By Laurence Kotlikoff
Here’s an email I received the other day from a gentleman named Robert. I get emails like this almost every day from people telling me that the good folks at Social Security either don’t know the system’s rules or are giving them half of the information they need or are twisting their arm to do the wrong thing.
Today I found it ironic that on the very day you complained in your column about Social Security employees giving advice they are not supposed give as well as giving incorrect information, I went to the local office and received both.
I went in to file and suspend so that my wife can draw the spouse's payment when she turns 66 in September. When I told a lady named Jenny what I had intended to do, she said I would be giving up a lot of money if I filed and suspended. She pointed out that I could receive a cash payment of over $14K for all of my missed payments over the months since I had turned 66 this past January. She said I could get a maximum of sixth months worth of missed payments provided I locked in my monthly payment for the remainder of my life (ignoring the cost-of-living changes) that I was entitled to when I had reached the full retirement age. I told her I was interested in getting the maximum monthly payment and would wait until I reached age 70. Jenny then told me that I would also be giving up a lot of money from now until I turned age 70 and that I would have to live beyond 85 to reach the break even point on the money I was giving up. I had the impression she pulled that number out of the air. She certainly didn't do any calculations or consult a table.
There can be a fine line between laying out options versus giving advice about which option is best. Jenny pushed me four times to either take the back payments and lock in my just-turned-66 monthly rate or to start my payments now at the higher rate due to having waited from January to August. In this email I cannot convey her body language and her facial expression but both made it clear to me that she wanted me to know that I was making a mistake. However fine the line may be between giving advice versus explaining choices, she crossed it.
The information that I think is incorrect is that Jenny said that when my wife turns 66 she may not be eligible for the spouse benefit because if her personal benefit exceeds the spouse benefit she will have to take up her personal benefit. I thought she could take the spouse benefit at age 66, provided I had filed and suspended, and then have her personal benefit start at age 70. That was the advice we got from your program.
The program is right. Robert’s wife can file just for her spousal benefit at 66 because she will have reached full retirement age. And because Robert’s wife doesn’t file for her own retirement benefit, she’ll get a full spousal benefit, not an excess spousal benefit, as Jenny incorrectly suggested. The full spousal benefit is half of Robert’s full retirement benefit. The excess spousal benefit is zero or the difference, if positive, between half of Robert’s full retirement benefit and 100 percent of his wife’s full retirement benefit. The excess spousal benefit could well be zero, as Jenny suggested, if Robert’s wife’s had a decent earnings history.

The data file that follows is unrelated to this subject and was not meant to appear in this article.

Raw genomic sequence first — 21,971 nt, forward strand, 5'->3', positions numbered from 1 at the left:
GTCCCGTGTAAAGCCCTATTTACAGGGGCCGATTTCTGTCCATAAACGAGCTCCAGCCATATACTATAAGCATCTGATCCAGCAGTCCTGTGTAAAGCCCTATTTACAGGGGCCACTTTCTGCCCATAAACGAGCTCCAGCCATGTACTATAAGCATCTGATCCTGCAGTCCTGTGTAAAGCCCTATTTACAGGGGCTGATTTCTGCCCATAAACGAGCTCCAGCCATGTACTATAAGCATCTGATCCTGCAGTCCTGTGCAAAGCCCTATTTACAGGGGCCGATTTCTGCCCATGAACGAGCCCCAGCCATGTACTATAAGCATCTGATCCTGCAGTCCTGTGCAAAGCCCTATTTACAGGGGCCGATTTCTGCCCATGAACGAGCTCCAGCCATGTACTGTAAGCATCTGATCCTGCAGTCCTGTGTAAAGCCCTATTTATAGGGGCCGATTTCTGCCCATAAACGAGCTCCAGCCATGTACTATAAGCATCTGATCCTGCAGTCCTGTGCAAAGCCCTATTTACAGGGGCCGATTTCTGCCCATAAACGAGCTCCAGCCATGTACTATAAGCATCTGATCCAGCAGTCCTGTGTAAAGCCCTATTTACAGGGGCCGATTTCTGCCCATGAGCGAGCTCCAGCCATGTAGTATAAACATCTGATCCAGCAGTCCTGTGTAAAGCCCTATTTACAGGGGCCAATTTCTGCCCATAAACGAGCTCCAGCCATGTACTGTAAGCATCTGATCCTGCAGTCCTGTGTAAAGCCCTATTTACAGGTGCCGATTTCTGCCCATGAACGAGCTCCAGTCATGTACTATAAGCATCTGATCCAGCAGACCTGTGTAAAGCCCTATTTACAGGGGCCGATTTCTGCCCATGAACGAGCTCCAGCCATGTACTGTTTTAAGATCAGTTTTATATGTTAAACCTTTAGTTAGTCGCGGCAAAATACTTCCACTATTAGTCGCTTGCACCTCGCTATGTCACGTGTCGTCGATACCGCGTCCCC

Jenny's insistence that the couple start taking their own retirement benefits early would deprive them of what amounts to a free spousal benefit for four years, since Robert’s wife’s own benefit keeps rising each year through 70 due to the Delayed Retirement Credit. Once Robert’s wife hits 70, she’ll want to apply for her retirement benefit and, because she’ll file at 70 for her own retirement benefit, the calculation of her spousal benefit will flip to the excess spousal benefit formula.
It's About Maximum Age of Life, Not Life Expectancy
Jenny was also implying that it’s appropriate to consider your life expectancy in deciding whether to take permanently lower benefits early or permanently higher benefits starting later. The problem with this is that Robert and his wife aren’t going to die on time – or at the time that people die on average. They are going to die when they die and not a second sooner or later. And if that age is 100, well-meaning Jenny won’t be volunteering to pay their bills.
What Jenny's missing is because Robert and his wife fear making it all the way to 100 and running out of money, they are forced, whether Jenny wants them to or not, to plan to live to 100. And when you plan to live to 100, you value every dollar Social Security is going to give you right through age 100. This is why, in maximizing their lifetime (i.e, through age 100 benefits), having Robert’s wife get a free spousal benefit and having them both wait until 70 to collect their own retirement benefits is the solution. And it will be the maximizing strategy even if the probability of either Robert or his wife making it beyond their life expectancy is very low.
The moral of this story is that you don’t want to ask anyone at Social Security anything. The exception is if you can get to a designated Technical Expert. These people know their stuff cold and also understand that we can count on dying.
Laurence Kotlikoff is an economist at Boston University, co-author of "The Clash of Generations." His software company markets Maximize My Social Security.